But now if someone asks me to define my method, I will probably answer “unschooling,” even though I don’t like the question, depending how it’s asked, or giving the answer in any short form. Unschooling is a label that many homeschoolers have applied to themselves if they don’t fit into any other model or if they bring a variety of different methods into their homes. But the descriptions I have read that I like the most describe it as simply integrating your child/children into your life, creating an environment that they can participate in and that will stimulate them, listening closely to their interests and fostering them by providing new resources, and generally fostering a love of learning. It doesn’t mean giving so much freedom that they don’t learn things because they don’t have guidance. It means that there is so much freedom that there is so distinction between home and school, parent and teacher. Life is learning.
I’ve been reading The Unschooling Handbook by Mary Griffith, and the best part of it is all the excerpts from interviews with unschooling parents. What I am reading is making so much sense to me. Rigid schedules and set curricula are not only unnecessary but follow too closely to the school model, which begins to stifle curiosity and learning by giving it specific parameters and orders of operations and disrupting the child’s natural flow of learning. I’ve observed my daughter very closely almost every day of her almost-three-year old life, and the most valuable observation that came from it very early and has continually been renewed is that children have innate drives to learn about and explore the world, and that drive never has to end. Some of this is obvious or old news to some or hookey pookey to others. For me it’s mostly affirming something I was already moving towards, I just didn’t have the resources, time or support to explore such ideas in China.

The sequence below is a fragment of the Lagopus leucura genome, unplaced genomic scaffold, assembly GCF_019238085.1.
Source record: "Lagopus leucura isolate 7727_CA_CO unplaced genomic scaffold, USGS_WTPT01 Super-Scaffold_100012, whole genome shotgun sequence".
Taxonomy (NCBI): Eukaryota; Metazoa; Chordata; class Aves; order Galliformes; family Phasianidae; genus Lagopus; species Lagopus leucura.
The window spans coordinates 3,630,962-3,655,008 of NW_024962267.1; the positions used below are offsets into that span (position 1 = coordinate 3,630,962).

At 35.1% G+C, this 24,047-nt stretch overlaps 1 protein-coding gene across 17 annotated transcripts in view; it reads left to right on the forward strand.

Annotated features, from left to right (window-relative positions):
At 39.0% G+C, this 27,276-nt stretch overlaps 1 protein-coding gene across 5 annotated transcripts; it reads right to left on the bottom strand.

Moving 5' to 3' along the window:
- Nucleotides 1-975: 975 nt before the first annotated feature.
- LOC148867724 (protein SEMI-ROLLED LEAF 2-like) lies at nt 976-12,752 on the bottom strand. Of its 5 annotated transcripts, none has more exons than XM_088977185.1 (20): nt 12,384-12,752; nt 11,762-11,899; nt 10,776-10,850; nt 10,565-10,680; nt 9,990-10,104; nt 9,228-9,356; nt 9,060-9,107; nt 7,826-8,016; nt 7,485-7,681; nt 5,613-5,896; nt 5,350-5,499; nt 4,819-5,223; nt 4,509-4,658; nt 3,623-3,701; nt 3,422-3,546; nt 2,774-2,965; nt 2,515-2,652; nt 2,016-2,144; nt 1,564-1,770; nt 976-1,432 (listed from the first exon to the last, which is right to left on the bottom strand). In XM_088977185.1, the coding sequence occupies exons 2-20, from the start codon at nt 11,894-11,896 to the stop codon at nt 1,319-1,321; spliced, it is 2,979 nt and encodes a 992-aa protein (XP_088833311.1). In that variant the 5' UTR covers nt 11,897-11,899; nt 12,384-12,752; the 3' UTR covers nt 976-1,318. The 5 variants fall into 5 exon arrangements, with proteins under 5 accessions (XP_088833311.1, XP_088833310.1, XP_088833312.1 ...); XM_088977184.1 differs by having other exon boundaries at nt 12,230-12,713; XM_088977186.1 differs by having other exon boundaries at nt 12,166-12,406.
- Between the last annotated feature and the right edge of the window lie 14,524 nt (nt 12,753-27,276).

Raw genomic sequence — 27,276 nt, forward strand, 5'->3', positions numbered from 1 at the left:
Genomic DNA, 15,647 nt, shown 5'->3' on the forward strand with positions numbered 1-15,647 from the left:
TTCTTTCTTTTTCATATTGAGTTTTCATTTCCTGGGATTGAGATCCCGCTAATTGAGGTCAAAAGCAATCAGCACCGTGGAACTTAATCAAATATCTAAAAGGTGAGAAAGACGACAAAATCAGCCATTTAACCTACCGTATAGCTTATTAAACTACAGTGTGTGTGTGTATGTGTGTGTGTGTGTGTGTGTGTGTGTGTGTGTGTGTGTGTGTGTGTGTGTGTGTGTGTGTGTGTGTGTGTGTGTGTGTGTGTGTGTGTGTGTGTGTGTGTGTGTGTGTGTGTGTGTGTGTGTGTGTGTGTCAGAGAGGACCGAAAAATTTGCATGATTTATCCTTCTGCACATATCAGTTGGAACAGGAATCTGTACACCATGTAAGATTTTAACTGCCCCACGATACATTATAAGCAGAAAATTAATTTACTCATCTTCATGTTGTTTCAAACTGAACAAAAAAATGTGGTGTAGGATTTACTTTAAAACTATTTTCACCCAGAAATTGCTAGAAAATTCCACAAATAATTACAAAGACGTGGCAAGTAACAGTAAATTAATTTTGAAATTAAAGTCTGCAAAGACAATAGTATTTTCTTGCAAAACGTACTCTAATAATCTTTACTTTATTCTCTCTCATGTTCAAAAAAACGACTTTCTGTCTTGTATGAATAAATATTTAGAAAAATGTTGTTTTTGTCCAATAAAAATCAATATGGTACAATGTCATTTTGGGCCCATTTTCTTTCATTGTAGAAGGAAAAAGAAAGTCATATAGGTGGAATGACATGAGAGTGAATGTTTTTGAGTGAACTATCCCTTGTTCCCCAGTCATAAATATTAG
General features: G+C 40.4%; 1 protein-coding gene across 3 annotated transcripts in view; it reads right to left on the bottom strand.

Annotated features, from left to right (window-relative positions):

One of the main reasons the ideas of unschooling have made me relax is that they make it clearer to me that not only can I live my own life and have my own pursuits while homeschooling, it’s extremely important that I do so. Again, I already knew this theoretically, but I didn’t fit it all together practically. The best way to be a teacher is to be a model. I want Isabelle to be excited about learning, to be unafraid to follow anything she is curious about, and to know what to do when she wants to learn something. So the best way to teach her these things is through lifestyle and by pursuing my own education with a passion, which is what I’ve been increasingly antsy to do for the past year or so, but couldn’t in China for many reasons.